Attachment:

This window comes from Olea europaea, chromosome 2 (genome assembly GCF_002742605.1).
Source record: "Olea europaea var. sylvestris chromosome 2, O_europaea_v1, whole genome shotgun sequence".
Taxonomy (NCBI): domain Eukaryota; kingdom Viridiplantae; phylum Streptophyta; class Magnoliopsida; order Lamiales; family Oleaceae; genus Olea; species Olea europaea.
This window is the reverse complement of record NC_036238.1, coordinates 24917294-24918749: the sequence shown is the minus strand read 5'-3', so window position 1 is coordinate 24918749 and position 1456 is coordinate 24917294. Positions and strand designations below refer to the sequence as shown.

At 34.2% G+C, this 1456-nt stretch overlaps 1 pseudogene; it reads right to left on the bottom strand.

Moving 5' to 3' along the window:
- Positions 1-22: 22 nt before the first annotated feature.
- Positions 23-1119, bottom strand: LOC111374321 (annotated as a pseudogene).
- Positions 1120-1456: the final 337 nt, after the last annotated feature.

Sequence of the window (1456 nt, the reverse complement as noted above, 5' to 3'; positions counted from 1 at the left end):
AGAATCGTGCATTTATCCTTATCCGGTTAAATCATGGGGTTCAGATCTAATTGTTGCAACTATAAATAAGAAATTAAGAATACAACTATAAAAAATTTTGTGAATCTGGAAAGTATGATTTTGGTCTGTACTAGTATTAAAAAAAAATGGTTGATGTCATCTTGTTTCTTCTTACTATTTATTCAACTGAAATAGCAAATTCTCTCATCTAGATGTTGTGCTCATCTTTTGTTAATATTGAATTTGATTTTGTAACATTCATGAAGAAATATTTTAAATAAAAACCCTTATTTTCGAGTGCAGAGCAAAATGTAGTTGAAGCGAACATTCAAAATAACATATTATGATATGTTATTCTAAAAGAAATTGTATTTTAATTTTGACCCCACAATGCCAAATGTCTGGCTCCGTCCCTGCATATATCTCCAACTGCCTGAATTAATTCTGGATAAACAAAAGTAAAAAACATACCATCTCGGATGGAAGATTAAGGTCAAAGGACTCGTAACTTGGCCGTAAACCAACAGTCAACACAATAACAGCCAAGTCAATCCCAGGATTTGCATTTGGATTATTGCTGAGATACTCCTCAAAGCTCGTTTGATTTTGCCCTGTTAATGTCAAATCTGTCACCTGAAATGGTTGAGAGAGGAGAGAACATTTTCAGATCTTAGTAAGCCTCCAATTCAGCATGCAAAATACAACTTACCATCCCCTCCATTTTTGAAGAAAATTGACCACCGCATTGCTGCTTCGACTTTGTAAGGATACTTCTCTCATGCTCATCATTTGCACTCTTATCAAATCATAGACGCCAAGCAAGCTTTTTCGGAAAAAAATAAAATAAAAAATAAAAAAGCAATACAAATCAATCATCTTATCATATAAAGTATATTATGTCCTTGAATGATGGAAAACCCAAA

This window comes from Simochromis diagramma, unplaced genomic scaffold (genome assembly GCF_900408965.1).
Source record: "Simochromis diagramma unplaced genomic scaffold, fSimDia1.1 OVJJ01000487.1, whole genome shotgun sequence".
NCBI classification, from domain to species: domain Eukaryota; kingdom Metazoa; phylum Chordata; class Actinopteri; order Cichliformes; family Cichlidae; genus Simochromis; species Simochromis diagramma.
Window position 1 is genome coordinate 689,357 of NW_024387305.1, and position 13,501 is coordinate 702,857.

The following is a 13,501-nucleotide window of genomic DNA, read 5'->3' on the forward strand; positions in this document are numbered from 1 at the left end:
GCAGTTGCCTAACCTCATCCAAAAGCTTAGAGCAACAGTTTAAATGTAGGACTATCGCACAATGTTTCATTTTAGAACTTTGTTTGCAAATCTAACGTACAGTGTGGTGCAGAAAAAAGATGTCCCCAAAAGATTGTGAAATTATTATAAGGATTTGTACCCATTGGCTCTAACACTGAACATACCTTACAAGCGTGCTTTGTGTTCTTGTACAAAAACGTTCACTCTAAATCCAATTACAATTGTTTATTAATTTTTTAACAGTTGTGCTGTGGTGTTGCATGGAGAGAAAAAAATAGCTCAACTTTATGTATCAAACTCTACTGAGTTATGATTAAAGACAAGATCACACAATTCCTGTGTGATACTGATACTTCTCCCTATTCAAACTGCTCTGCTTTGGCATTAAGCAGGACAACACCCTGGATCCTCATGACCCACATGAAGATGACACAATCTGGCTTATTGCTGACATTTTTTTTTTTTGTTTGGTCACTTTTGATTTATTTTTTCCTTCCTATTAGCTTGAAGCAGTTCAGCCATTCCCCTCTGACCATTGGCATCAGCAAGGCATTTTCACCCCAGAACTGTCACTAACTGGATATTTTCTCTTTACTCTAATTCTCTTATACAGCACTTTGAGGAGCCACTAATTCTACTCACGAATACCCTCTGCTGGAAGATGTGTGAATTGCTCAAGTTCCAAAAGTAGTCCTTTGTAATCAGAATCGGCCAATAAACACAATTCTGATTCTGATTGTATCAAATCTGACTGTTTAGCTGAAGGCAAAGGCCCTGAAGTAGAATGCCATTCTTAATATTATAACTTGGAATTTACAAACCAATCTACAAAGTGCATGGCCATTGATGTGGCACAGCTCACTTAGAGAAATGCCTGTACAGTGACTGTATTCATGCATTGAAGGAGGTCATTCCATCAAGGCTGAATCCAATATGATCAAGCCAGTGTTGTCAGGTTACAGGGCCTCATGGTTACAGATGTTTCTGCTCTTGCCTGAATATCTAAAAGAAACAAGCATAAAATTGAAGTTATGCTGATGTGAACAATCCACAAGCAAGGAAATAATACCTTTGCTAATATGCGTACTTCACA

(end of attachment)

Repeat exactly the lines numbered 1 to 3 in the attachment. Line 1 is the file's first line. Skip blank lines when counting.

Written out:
This window comes from Olea europaea, chromosome 2 (genome assembly GCF_002742605.1).
Source record: "Olea europaea var. sylvestris chromosome 2, O_europaea_v1, whole genome shotgun sequence".
Taxonomy (NCBI): domain Eukaryota; kingdom Viridiplantae; phylum Streptophyta; class Magnoliopsida; order Lamiales; family Oleaceae; genus Olea; species Olea europaea.